Religious Pluralism in the post-Soviet Caucasus

Book Launch (in German)

with Jeanne Féaux de la Croix (Eberhard Karls Universität Tübingen), Florian Mühlfried (FSU Jena), Uwe Halbach (SWP Berlin) and Tsypylma Darieva (ZOiS Berlin)
Chair: Regina Elsner

© Berghahn Books

Though long-associated with violence, the Caucasus is a region rich with religious conviviality. Based on fresh ethnographies in Georgia, Armenia, Azerbaijan, and the Russian Federation, the book Sacred Places, Emerging Spaces discusses vanishing and emerging sacred places in the multi-ethnic and multi-religious post-Soviet Caucasus. In exploring the effects of de-secularization, growing institutional control over hybrid sacred sites, and attempts to review social boundaries between the religious and the secular, these essays give way to an emergent Caucasus viewed from the ground up: dynamic, continually remaking itself, within shifting and indefinite frontiers. Two of the authors will present central topics of the book and discuss their findings with expert guests.  

“This volume shares in a rich resurgence of writing on religious activity across the former Soviet Union and particularly in areas of the Caucasus, offering sharp insight into arguably one of the most popular religious traditions, shrine pilgrimage, about which we know surprisingly little. The editors have gathered the highly qualified scholars for the task, including a number of specialists from the Caucasus proper.” Bruce Grant, New York University

“Sacred Places-Emerging Spaces: Religious Pluralism in the post-Soviet Caucasus” New York: Berghahn Books, 2018

Dr. Tsypylma Darieva studied history and oriental studies in St. Petersburg and social anthropology in Berlin. Her project at ZOiS deals with the transformation of urban spaces and religious pluralisation in Eurasian cities. Darieva is the author of Urban Spaces after Socialism. Ethnographies of Public Places in Eurasian Cities (Campus, 2011), and of the forthcoming volume Sakralität und Mobilität in Südosteuropa und im Kaukasus.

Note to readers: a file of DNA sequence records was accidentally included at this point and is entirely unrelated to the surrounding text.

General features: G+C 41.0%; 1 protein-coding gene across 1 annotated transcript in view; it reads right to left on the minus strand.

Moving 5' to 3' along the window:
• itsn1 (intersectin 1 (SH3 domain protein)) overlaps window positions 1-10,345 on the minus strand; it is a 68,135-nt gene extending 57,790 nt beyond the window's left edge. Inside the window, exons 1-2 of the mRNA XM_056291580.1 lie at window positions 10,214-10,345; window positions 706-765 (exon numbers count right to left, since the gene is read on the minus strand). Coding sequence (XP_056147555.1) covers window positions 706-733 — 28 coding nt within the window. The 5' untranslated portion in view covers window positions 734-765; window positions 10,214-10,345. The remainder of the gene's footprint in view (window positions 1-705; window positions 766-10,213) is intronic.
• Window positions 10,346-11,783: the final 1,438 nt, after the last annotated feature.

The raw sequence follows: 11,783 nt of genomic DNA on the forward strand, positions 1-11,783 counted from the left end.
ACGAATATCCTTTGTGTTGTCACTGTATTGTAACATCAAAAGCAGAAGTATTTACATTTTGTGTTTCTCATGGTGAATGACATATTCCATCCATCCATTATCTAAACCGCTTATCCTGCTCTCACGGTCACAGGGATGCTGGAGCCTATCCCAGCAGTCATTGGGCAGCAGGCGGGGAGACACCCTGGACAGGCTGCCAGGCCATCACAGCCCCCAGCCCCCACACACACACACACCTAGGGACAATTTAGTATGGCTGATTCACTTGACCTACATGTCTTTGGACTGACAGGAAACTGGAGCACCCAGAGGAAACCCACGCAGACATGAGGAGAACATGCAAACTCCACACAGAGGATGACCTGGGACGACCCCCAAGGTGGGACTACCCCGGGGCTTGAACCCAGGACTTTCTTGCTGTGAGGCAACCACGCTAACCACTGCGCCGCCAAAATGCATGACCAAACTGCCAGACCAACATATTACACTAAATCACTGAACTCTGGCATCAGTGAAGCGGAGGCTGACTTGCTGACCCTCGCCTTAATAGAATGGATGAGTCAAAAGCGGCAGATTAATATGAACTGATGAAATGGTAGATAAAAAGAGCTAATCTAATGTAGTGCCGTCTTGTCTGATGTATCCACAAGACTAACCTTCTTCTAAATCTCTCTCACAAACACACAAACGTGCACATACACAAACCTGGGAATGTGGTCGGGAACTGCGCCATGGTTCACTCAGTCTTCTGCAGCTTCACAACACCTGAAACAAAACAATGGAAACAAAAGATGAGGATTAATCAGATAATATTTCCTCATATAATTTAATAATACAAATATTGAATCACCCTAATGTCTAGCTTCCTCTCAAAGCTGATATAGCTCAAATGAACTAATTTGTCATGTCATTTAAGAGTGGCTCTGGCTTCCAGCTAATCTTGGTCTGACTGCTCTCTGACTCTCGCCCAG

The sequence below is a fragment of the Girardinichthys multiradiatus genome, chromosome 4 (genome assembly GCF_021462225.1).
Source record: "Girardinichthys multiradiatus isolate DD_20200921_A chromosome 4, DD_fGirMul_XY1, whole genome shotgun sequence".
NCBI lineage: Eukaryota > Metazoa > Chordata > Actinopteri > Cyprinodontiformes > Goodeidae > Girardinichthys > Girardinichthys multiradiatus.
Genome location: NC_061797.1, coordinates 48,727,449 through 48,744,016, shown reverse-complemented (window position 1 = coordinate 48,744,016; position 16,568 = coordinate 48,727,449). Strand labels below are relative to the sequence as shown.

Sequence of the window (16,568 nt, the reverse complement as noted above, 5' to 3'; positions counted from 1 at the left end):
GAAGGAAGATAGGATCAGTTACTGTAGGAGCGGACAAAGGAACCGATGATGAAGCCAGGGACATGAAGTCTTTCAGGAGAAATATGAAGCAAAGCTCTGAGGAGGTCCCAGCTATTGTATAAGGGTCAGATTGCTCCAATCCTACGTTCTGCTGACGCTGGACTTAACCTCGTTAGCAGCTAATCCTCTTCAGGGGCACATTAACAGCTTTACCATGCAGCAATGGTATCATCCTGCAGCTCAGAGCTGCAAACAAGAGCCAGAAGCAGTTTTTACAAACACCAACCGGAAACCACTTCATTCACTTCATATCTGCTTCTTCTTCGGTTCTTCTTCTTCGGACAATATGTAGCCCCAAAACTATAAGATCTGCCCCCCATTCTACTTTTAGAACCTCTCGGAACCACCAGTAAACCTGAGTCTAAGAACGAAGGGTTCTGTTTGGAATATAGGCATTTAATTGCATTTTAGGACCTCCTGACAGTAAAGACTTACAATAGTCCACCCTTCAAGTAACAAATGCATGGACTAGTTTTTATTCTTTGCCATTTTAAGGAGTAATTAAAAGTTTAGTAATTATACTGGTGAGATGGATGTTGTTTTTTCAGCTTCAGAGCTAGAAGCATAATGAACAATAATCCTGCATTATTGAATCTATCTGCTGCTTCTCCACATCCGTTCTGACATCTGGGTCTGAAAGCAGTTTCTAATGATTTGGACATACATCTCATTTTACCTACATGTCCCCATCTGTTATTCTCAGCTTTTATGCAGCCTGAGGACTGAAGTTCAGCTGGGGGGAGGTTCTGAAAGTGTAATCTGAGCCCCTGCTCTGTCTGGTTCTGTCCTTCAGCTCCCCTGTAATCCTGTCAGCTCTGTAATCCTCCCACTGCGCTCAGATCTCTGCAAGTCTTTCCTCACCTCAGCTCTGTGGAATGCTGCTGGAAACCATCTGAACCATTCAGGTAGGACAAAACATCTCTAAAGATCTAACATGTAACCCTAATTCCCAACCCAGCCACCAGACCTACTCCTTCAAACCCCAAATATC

Dr. Jeanne Féaux de la Croix is a social anthropologist at Eberhard-Karls University Tübingen where she leads a Junior Research Group on the Cultural History of Water in Central Asia. She is currently researching phantom infrastructure projects, the perception of glacier melt and bridge histories in Kyrgyzstan. Féaux de la Croix is the author of Iconic Places in Central Asia: the moral geography of pastures, dams and holy sites. Transcript: Bielefeld.

Dr. Uwe Halbach, political scientist, is a senior associate at the German Institute for International and Security Affairs in Berlin. His research focuses on Russia/CIS, Central Asia and the Caucasus, religion and society, Islam in the CIS region as well as unresolved conflicts in the Caucasus region.

PD Dr. Florian Mühlfried is a social anthropologist in the Caucasus Studies Programme at the Friedrich Schiller University of Jena. Previously, he was a research fellow at the Max Planck Institute for Social Anthropology and a visiting professor at UNICAMP, Brazil. He has published the monograph Being a State and States of Being in Highland Georgia (Berghahn, 2014), a book on feasting in Georgia (ibidem, 2006) and edited the volume Mistrust: Ethnographic Approximations (Transcript, 2017).